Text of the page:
The BFSI segment has been the leading adopter of risk Analytics ages now. However, the adoption of risk analytics has now percolated to other sectors such as manufacturing, Consumer packaged goods, technology and media. In Banking & Financial Services space, a leading global financial services firm and one of the largest banking institutions in the United States is currently trying to meet large demand for analytics modelers for CCAR compliance. Another leading Wealth Management Services player on the other hand is embarking on large data management and regulatory reporting initiative, in response to FCA requirement. One of the largest financial services holding companies in the U.S. is in discussions for supporting its model monitoring initiative, to meet regulatory guidelines including CCAR. An American multinational financial services corporation has already participated in multimillion dollar deals and multi-year program for Basel compliance and is heavily investing in tool-based Model monitoring platform.
In Insurance arena, the leaders are now increasingly adopting risk analytics for gaining competitive edge, using predictive analytics techniques to identify and mitigate risk exposures. Some of the trending techniques being employed are CAT Risk modeling, Operational Risk Solutions (Fraud Mgmt.), Solvency II – Large opportunities for Operational and Solvency Risk analytics and also rationalized risk reporting opportunities.
The pharma & healthcare industry too, risk, governance and compliance services have seen a spiralling upward trend. SOX: Incentive/ Compensation for sales management, Pharma Co-Vigilance Analytics, Fraud Analytics, Claims Management Analytics (Pre-pay audits on health plan, federal mandates, claims archives etc). Some of the leading Healthcare payers/providers are in discussion for health risk analytics for managing revenue/cost driven by patient under management.
Unfortunately, the ability to measure, monitor, and manage the key risks to the business owners has proven to be mind boggling. The compounding risk management challenge, in tandem with stricter regulatory requirements and strong oversight with regard to risk management has put a BIG question mark on the face of businesses today.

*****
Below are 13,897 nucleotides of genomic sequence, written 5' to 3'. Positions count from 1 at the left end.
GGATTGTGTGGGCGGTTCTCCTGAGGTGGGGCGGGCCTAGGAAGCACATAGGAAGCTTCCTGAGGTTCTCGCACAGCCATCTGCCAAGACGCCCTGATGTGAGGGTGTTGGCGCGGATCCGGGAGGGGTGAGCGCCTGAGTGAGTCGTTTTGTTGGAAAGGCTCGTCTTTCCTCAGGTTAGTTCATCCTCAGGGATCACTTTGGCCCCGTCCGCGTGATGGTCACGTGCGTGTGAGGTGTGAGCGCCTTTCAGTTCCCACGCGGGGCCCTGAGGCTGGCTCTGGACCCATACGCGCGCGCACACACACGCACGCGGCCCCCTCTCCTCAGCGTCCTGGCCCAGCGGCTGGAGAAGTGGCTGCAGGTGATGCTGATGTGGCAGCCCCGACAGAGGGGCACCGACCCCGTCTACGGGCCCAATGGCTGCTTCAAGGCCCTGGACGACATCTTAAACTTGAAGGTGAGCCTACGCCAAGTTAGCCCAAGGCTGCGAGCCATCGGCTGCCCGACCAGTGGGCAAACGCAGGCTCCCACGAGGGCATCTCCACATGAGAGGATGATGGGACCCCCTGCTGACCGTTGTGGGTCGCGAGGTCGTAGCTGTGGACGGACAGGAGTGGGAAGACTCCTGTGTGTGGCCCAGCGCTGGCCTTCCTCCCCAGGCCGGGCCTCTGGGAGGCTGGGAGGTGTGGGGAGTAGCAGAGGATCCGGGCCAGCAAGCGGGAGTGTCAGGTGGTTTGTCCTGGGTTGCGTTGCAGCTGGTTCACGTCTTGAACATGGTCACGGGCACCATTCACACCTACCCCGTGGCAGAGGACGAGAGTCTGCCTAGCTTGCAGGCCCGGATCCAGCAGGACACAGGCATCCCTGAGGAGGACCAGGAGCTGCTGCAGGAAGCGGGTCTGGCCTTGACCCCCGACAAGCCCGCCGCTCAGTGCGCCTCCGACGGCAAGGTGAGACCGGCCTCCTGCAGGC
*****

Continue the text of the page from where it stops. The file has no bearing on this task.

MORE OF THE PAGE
Analytics to rescue…..
As per NASSCOM’s Risk and Procurement Analytics Report 2013, “global risk analytics market was seemingly expected to generate a top-line impact of close to $20-21 billion in 2013 (which includes hardware, software and IT services and analytics). IT services and analytics has the largest share of the market, contributing nearly 48-49% of the revenues generated. By 2020, risk analytics is expected to grow up to a $50 billion market”.
To mitigate risks, corporations are fast adopting risk modeling, taking the risk analytics initiatives to a different dimension altogether. Leveraging existing risk data, risk modelers create chart out numerous scenarios that with associated probabilities that may pan out in the near future. Harping big on such risk scenarios, organizations’ are putting game theory to use to anticipate the moves of fraudsters and preempt activities which may deem harmful to the business.
On the Credit Risk side you have increased usage of Application scorecards, Counterparty Risk Scorecards, Risk based Pricing, Credit Line Assignment, Behavior Scorecards, Credit Limit Optimization, Retention /Foreclosure Analysis, Loss Forecasting, PD/EAD/ LGD etc. Market Risk to a great extent can be allayed through Market data Analysis, Position Data Analysis (Trading/Portfolio), Sensitivity Modeling for Exposures, Liquidity Risk Analysis, Interest Rate Risk Analysis, Money Market Fund Sector Analysis, AML etc. The governance piece is being actively managed well through Solvency 2 framework, SOX, Rating Agency Impact analysis, Model Management, Portfolio Tracking, Portfolio Stress Testing, Risk Reserves Analysis.
Compliance, the scariest of them all, can employ analytics Risk & accounting compliance rules, Credit watch & history reports, Daily compliance dashboards, VaR & Risk Adjusted Rates, Issuer/Lender Concentration, Model Governance, AML models et al.
Collections Analytics on the other hand includes, Collections scorecards, Recovery scores, Delinquency Bucket Analytics et al and fraud analytics, a key are of concern for most of the insurers: Fraud Detection Analysis, Fraud Control & Monitoring and Phishing Analytics.